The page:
Types of Headaches

Migraine Headaches

Migraine headaches, which an approximate 29.5 million people in the United States suffer from, usually begin as a dull ache which develops into a constant, throbbing and pulsating pain. This pain is usually felt at the temples, as well as the front or back of one side of the head. Migraine pain is usually accompanied by nausea, vomiting, and sensitivity to light and noise. Migraine attacks can be completely disabling, but sometimes are mild. The two most prevalent types of migraine are migraine with aura and migraine without aura. Sufferers who experience migraine with aura generally see wavy or jagged lines, dots or flashing lights, tunnel vision or blind spots from five to thirty minutes prior to the onset of the headache.[1] Migraines may be episodic (fewer than 15 times per month) or chronic (15 or more days per month). People who believe they may be experiencing migraine headaches should contact a physician to help relieve the pain and prevent future attacks.

Tension-type Headaches

Tension-type headaches, the most common of all headaches, are caused by the tightening of the muscles at the back of the neck, of the face and scalp. Tension type headaches can occur episodically (fewer than 15 times per month) or chronically (15 or more days per month for at least 3 months).[2] People with frequent episodic headaches are at a higher risk of developing chronic headaches. An episodically occurring tension-type headache can usually be eased or eliminated with an over-the-counter medication. A chronic tension-type headache should be discussed with a doctor. Chronic tension-type headaches may be the result of stress or fatigue, but more than likely, they can be due to physical problems, psychological issues, or depression.[1]

Cluster Headaches

A cluster headache, the most severe and intense type of headache, gets its name because the attacks come in groups or bunches. Cluster headaches come about with little or no warning. Cluster headaches typically occur at the same time each day for several weeks, until the “cluster period” is over.[3] During a cluster period it is important to stay calm and contact your doctor.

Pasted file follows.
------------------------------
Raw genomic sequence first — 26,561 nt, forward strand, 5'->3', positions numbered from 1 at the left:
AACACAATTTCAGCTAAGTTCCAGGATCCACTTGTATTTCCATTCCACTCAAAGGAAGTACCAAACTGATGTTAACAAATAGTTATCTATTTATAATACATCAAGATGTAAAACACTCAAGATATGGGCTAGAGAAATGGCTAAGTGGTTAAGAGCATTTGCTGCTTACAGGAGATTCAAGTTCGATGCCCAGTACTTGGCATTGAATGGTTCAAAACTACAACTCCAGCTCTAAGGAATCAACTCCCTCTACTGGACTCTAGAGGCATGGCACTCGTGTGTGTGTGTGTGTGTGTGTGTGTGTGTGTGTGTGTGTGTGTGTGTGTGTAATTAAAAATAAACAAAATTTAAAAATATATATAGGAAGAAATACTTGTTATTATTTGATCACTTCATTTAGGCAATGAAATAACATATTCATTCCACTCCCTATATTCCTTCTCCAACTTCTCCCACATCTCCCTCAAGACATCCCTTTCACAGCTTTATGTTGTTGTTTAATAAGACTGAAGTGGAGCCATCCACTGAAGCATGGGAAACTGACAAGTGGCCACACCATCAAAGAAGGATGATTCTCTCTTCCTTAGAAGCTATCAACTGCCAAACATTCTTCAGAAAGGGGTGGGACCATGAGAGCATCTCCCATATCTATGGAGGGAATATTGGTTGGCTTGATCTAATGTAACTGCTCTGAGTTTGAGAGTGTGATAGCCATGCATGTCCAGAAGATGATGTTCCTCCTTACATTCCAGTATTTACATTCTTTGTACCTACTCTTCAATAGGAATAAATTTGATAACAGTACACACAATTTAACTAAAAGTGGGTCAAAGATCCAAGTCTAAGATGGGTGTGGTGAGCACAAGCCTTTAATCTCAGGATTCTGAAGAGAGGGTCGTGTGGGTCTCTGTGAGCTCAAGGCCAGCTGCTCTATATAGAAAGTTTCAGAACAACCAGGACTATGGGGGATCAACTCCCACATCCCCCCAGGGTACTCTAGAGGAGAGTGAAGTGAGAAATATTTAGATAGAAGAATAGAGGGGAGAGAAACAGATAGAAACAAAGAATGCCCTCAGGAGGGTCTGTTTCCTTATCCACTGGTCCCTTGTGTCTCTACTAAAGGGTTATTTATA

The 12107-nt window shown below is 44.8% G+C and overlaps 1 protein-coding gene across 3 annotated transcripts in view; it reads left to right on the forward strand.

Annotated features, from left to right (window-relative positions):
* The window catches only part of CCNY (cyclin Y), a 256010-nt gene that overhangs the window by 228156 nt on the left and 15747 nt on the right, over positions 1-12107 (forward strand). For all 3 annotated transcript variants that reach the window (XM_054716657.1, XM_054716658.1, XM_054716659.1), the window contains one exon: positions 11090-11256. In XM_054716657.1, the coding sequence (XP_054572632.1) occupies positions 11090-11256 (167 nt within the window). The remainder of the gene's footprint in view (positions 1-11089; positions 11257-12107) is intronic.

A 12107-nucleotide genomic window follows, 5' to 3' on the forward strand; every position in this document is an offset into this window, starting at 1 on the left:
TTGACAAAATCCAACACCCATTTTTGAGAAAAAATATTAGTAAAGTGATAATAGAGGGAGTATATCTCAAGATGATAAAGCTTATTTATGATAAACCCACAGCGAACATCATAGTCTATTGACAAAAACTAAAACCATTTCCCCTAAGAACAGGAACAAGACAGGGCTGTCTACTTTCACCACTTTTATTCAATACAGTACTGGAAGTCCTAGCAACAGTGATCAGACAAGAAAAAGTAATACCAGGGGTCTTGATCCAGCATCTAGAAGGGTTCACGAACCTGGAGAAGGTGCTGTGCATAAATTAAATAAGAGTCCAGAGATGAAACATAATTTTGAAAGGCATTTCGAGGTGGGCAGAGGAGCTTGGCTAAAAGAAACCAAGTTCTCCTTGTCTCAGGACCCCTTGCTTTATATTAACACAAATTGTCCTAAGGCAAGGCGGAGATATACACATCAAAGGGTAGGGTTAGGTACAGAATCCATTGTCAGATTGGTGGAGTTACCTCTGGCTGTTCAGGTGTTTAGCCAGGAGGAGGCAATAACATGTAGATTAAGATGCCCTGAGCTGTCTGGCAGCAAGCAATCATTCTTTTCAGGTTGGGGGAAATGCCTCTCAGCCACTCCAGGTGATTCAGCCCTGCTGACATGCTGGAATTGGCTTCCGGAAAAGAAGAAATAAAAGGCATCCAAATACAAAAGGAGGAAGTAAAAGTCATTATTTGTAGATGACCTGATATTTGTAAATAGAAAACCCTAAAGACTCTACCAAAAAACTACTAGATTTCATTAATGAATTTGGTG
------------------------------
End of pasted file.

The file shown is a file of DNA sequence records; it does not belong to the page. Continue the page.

It is estimated that less than one percent of the population suffer from cluster headaches, and they occur more frequently in men than in women. Most often, cluster headache attacks occur during the morning or late at night.

Menstrual Migraines

Menstrual migraines are a type of headache experienced only by women. They have the same characteristics as migraines, but are often more severe and it is more difficult to attain relief from them. According to Dr. Frederick R. Jelovsek (Professor, East Tennessee State University, James H. Quillen College of Medicine), nearly 14% of women experience menstrual migraines.[4] Menstrual headaches are associated with changing estrogen levels and frequently occur between the 2nd day before the start of menstruation and the end of the menstruation cycle, pregnancy, and menopause.[5]

Sinus Headaches

Pain from a sinus headache is usually felt in the cheekbones, bridge of the nose, or forehead. This pain will intensify with sudden head movement or straining, and the pain is accompanied by other sinus symptoms. To clarify a common misconception, allergies are not the cause of sinus headaches. Allergies can cause sinus congestion, which can lead to headache pain, but the treatment for an allergy is not effective in relieving the headache pain. Generally, the allergy and the headache must be treated separately and a doctor should be seen to ensure proper treatment.[6]

Medication Overuse Headaches

Medication overuse headaches (also known as rebound headaches) are headaches which occur on a daily or near daily basis, and are caused by taking too much medicine. Often, over-the-counter pain medicines are the culprit, but prescription medications, or even caffeine can cause this type of headache.

Chronic Daily Headache

Chronic daily headaches are just that: headaches which occur on a daily or near daily basis. This category may include other chronic headache disorders such as chronic migraine, chronic tension type headache, medication overuse headache, and other headache conditions as well. It can be difficult to diagnose correctly.

Who suffers more? Men vs. Women →

Talk to your doctor about the headache pain you are experiencing for a proper diagnosis, or contact me to set up a migraine consultation.

Phone: 646.648.3793

E-mail: drhalpern@audreyhalpernmd.com

1. www.headaches.org/educational_modules/completeguide/tension2.html

2. www.mayoclinic.com/health/tension-headache/DS00304/DSECTION=symptoms

3. www.familydoctor.org/online/famdocen/home/common/brain/disorders/035.html

4. www.www.wdxcyber.com/ngen03.htm

5. www.webmd.com/migraines-headaches/guide/hormones-headaches

6. www.webmd.com/migraines-headaches/guide/sinus-headaches